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Re: Proposed 4.1 wording for discussion

From: by way of Wendy A Chisholm <aardit@voanews.com>
Date: Wed, 21 Aug 2002 10:20:40 -0400
Message-Id: <5.1.0.14.2.20020821102012.023d2ec0@localhost>
To: w3c-wai-gl@w3.org
Greetings to all,

I would like to propose some ideas for checkpoint 4.1 in an effort to
revive and narrow the discussion. What I have written incorporates ideas
that Bengt, Lisa (by phone) and I discussed at the Linz f2f. It also
incorporates some wording from the current draft of 2.0. And it attempts
to deal with concerns raised during telecons.

I await comments and suggestions. As we say in American slang, bring it
on! (But please be judicious with the trash talk.)

Avi Arditti
Senior News Editor - Web Editor
Voice of America, Special English Branch
Washington, DC 20237 USA
(202) 619-0927 | (202) 619-2543 fax
aardit@voa.gov | www.voaspecialenglish.com | www.plainlanguage.gov
xmlns:w="urn:schemas-microsoft-com:office:word" xmlns="http://www.w3.org/TR/REC-html40"> 


Guideline 4 - Understandable.
Make content and controls as easy to understand as possible.

Search on the Web for the phrase “plain language.” There is plenty of evidence of a global movement for clarity.  The main targets include consumer, legal, health and government documents. The problem is not with complexity, but with needless complexity. Pressure to improve the information that people are expected to understand has led to laws and campaigns for plain language. 

This style of writing puts no limits on the creative mind. Rather, it puts emphasis on audience. Such content considers the various ways that people learn. It recognizes the variety of backgrounds and experiences that people will bring to a site. It uses language, illustrations, and concepts that they are likely to know. Plain language highlights the differences and similarities between concepts. It provides explanations for unusual terms, all in an effort to increase comprehension, without oversimplifying. 

The use of plain language is a principled effort to make information easier to understand and easier to translate – in other words, more accessible. Technical standards cannot define plain language in the same way as HTML or other Web languages. However, below are some guidelines and elements typically associated with plain language. These items can serve as a checklist to add a measure of testablity to this checkpoint. 


Checkpoint 4.1 Use plain language. 




Success criteria




You will have successfully met Checkpoint 4.1 at the Minimum Level if:

    * Those responsible for content that is not yet published emphasize clarity in key portions through the use of at least some elements listed below. 



You will have successfully met Checkpoint 4.1 at Level 2 if:

    * Those responsible review the remaining portions, and publish a statement of belief that the content is written with an appropriate level of clarity.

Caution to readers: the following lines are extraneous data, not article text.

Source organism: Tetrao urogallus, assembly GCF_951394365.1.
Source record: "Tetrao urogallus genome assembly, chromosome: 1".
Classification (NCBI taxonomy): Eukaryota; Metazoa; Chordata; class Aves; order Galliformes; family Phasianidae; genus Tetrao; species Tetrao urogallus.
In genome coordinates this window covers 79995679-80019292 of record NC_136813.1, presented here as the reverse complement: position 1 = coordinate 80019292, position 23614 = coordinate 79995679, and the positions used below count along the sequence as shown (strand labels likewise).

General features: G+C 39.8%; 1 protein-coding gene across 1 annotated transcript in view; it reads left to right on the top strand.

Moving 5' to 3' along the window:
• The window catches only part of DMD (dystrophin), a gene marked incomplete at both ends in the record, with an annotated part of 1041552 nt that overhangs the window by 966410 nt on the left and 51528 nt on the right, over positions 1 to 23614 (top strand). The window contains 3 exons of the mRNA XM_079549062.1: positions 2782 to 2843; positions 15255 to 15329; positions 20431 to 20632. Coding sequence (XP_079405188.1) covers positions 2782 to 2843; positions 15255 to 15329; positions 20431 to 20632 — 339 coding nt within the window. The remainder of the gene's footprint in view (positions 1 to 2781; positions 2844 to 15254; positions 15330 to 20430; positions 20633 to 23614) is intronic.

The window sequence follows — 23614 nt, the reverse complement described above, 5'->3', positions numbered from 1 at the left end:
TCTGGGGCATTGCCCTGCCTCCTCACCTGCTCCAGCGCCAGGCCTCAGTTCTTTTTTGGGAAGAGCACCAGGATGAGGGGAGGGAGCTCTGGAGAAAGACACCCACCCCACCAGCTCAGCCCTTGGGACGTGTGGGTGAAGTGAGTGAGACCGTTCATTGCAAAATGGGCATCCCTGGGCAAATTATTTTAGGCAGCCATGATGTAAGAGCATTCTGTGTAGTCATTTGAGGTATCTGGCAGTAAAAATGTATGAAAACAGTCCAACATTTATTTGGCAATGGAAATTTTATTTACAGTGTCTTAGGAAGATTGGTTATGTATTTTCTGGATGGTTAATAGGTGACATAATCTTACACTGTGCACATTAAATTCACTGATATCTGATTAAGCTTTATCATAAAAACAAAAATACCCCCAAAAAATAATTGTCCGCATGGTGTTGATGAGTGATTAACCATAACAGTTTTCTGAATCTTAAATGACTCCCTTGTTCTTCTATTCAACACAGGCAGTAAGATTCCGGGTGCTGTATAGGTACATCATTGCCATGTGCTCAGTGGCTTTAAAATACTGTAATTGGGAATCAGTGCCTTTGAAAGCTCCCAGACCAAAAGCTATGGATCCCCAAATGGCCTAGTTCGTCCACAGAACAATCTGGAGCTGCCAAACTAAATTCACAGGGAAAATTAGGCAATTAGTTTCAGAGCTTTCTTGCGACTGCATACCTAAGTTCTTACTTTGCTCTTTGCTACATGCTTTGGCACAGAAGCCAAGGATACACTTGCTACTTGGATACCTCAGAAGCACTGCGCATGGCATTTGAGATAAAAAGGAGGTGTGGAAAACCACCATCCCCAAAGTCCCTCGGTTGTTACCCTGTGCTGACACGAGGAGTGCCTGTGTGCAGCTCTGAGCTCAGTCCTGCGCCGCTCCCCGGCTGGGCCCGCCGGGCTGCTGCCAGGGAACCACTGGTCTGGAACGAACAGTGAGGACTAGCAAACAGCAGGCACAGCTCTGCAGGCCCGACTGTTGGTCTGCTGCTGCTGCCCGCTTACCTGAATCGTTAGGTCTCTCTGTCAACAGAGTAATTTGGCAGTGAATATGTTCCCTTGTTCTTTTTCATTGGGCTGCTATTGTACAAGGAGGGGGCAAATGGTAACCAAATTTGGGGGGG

You will have successfully met Checkpoint 4.1 at Level 3 if:

    * All content reflects the use of elements below. 
    * A statement appears that says all content reflects efforts to use plain language as defined in this checkpoint. 



The following are additional ideas:

    * Adopt or develop a set of guidelines for plain language. 
    * Use a controlled language. [Controlled languages are designed for ease of parsing and translation. They use a limited core vocabulary, typically limit each word to a single meaning, and avoid complex syntax.] 
    * Use a plain or controlled language checker. 
    * Test content with a readability formula. 
    * Test the readability of content with diverse groups of users. 



Elements typically associated with plain language (some will aid understanding for everyone, others may benefit mainly speakers of other languages.)

    * Provide summaries or simpler forms, or both, for key pages or sections. 
    * Provide an outline or a summary for your document. 
    * Use syntax that is least likely to confuse (examples of desirable forms are active voice and subject-verb-object sentences in English.) 
    * Break up long paragraphs into shorter ones, with one idea per paragraph. 
    * Use bulleted lists in place of dense paragraphs of items separated by commas or semicolons. 
    * Avoid long, complex sentences with multiple ideas. 
    * Limit sentences to one idea. 
    * Provide accurate, unique page titles. 
    * Avoid unnecessarily formal or stilted language 
    * Avoid strings of more than two or three nouns. 
    * Avoid ambiguous or confusing pronouns. 
    * Ensure that headings and link text are unique and make sense when read out of context. 
    * Define jargon or specialized terminology that some users may not understand. 
    * Avoid multiple names for the same object or idea. 
    * Provide informative section headings (for example, “Part 2: Rules and Regulations,” rather than simply “Part 2.”) 
    * Use question-and-answer formats. 
    * Explain uncommon figurative, metaphorical, or idiomatic uses of language. 
    * Think about your use of culturally specific terms and other references that may not translate easily into other languages and cultures. 
    * Use language that your intended audience ought to be familiar with. 
    * When introducing new concepts or terms, define or annotate them in language the audience should be familiar with, or link to definitions or explanations that might be easier to understand. 
    * Emphasize simple forms of verbs wherever doing so would aid understanding and ease translation. 
    * Given a choice of words, choose the more common. 




Received on Wednesday, 21 August 2002 10:17:03 GMT

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